Mead’s theory is the development of mind and the self occurred through three forms of activity language, play and the game. These activities are language, play, and game. Language lets people take on the “role of the other”. Play allows people to take on the roles of others and pretend to be those other people during the role play. The process of role play is the key to the development of self consciousness and development of the self. In the game, people are obliged to assume the roles of all others who take part in the game and must understand the rules of the game.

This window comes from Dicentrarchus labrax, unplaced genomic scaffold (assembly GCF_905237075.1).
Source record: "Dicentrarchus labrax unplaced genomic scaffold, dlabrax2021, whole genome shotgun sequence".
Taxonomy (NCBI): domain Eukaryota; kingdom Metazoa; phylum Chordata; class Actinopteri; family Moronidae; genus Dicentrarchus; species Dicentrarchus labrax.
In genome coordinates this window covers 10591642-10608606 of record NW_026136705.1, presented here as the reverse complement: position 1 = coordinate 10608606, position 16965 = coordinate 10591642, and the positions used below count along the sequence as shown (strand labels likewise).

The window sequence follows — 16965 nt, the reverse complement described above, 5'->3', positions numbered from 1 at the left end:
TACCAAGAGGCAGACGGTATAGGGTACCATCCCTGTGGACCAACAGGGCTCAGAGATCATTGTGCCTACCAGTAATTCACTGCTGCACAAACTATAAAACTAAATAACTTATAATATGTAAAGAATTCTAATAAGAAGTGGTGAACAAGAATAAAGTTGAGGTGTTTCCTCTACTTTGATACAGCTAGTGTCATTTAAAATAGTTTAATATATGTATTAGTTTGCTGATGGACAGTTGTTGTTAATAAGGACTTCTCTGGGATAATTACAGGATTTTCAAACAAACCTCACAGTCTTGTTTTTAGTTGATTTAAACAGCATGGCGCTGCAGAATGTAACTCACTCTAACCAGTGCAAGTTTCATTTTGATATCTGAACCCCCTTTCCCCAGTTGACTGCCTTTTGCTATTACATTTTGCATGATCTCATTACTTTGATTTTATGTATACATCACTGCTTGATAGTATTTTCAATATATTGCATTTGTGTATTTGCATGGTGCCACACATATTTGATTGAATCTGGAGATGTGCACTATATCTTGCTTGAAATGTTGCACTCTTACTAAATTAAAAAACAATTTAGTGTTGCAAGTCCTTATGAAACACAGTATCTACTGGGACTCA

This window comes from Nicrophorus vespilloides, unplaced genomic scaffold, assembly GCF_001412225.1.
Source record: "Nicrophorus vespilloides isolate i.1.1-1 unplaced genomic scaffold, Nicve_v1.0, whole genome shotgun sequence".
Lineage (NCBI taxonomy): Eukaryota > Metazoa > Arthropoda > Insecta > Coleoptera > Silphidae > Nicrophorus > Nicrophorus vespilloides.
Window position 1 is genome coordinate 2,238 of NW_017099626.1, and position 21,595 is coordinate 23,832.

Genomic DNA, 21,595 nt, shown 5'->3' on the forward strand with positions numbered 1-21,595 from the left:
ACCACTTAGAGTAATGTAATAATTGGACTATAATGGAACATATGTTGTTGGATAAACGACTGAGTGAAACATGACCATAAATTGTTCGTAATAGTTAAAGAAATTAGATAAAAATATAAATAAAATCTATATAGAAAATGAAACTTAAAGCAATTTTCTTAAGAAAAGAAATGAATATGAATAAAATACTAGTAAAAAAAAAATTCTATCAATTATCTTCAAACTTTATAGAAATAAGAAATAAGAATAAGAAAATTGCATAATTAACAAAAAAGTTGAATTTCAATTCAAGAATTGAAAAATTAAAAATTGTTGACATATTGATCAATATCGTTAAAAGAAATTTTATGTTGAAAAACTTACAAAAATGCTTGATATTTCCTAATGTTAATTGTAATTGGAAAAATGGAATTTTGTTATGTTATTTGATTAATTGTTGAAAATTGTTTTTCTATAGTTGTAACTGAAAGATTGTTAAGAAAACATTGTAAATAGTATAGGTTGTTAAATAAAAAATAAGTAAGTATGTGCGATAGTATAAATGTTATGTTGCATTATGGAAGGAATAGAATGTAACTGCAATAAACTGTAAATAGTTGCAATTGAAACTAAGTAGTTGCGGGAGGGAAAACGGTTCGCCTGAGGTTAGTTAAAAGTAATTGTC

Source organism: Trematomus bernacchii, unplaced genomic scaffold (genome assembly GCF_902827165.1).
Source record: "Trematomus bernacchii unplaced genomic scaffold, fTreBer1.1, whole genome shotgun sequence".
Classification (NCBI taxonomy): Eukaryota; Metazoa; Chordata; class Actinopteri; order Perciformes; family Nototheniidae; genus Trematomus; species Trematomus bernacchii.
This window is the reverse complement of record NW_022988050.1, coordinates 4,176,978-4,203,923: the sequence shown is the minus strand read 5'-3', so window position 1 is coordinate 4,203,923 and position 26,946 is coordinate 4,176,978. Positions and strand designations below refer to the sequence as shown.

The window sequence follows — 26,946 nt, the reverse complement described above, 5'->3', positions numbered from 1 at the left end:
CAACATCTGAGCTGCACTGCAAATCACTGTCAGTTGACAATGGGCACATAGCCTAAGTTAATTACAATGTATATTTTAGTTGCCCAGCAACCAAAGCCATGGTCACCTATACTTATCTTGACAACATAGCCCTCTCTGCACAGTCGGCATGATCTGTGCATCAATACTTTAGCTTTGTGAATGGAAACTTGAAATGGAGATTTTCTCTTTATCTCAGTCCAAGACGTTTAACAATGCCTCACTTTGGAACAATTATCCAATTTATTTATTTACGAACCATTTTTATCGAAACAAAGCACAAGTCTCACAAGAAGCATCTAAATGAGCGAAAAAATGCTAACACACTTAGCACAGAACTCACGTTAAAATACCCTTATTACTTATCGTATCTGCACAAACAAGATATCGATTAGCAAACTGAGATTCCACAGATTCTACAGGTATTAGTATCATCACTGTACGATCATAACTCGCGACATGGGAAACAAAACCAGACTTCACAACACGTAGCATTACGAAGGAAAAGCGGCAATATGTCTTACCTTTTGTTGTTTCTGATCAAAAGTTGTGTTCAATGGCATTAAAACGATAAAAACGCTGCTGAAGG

Mead defines the mind as a kind of conversation that people have with themselves. The self is a type of mental process in which a person is able to take oneself as an object. The capability to take oneself as an object develops in the childhood years through two key stages. In the play stage the child learns to play the role of someone else, and in the game stage the child learns to play the role of everyone involved in a game. The final stage leads to the child’s capability to take the place of the generalized other, or to see itself from the perspective of a community. When the development of the self is complete, the child gains the ability to differentiate between the I and the me.